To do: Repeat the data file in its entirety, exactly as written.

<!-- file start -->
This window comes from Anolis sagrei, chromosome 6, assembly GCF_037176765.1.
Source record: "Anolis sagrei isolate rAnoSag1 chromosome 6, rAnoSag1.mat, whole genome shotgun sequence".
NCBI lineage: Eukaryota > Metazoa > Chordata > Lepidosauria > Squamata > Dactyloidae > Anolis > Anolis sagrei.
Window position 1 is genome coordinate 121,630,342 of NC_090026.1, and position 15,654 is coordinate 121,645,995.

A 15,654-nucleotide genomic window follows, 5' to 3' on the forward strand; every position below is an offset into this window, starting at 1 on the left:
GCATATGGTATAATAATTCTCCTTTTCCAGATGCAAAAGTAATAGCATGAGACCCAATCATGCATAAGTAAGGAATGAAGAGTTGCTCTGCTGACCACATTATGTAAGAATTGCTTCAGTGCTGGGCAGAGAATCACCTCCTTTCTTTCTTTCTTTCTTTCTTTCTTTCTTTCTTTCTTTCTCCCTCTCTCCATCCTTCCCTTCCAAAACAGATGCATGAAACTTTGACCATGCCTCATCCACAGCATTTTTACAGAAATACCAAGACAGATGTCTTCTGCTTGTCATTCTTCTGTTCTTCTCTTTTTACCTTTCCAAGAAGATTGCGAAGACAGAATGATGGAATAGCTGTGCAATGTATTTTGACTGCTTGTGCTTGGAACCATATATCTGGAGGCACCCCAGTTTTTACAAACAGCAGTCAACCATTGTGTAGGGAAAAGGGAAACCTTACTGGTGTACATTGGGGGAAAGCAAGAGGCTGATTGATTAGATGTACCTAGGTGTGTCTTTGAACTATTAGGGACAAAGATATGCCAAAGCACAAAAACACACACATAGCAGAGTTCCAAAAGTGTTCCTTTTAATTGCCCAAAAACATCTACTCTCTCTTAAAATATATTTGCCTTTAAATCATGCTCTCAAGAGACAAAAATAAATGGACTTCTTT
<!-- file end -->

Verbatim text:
This window comes from Anolis sagrei, chromosome 6, assembly GCF_037176765.1.
Source record: "Anolis sagrei isolate rAnoSag1 chromosome 6, rAnoSag1.mat, whole genome shotgun sequence".
NCBI lineage: Eukaryota > Metazoa > Chordata > Lepidosauria > Squamata > Dactyloidae > Anolis > Anolis sagrei.
Window position 1 is genome coordinate 121,630,342 of NC_090026.1, and position 15,654 is coordinate 121,645,995.

A 15,654-nucleotide genomic window follows, 5' to 3' on the forward strand; every position below is an offset into this window, starting at 1 on the left:
GCATATGGTATAATAATTCTCCTTTTCCAGATGCAAAAGTAATAGCATGAGACCCAATCATGCATAAGTAAGGAATGAAGAGTTGCTCTGCTGACCACATTATGTAAGAATTGCTTCAGTGCTGGGCAGAGAATCACCTCCTTTCTTTCTTTCTTTCTTTCTTTCTTTCTTTCTTTCTTTCTCCCTCTCTCCATCCTTCCCTTCCAAAACAGATGCATGAAACTTTGACCATGCCTCATCCACAGCATTTTTACAGAAATACCAAGACAGATGTCTTCTGCTTGTCATTCTTCTGTTCTTCTCTTTTTACCTTTCCAAGAAGATTGCGAAGACAGAATGATGGAATAGCTGTGCAATGTATTTTGACTGCTTGTGCTTGGAACCATATATCTGGAGGCACCCCAGTTTTTACAAACAGCAGTCAACCATTGTGTAGGGAAAAGGGAAACCTTACTGGTGTACATTGGGGGAAAGCAAGAGGCTGATTGATTAGATGTACCTAGGTGTGTCTTTGAACTATTAGGGACAAAGATATGCCAAAGCACAAAAACACACACATAGCAGAGTTCCAAAAGTGTTCCTTTTAATTGCCCAAAAACATCTACTCTCTCTTAAAATATATTTGCCTTTAAATCATGCTCTCAAGAGACAAAAATAAATGGACTTCTTT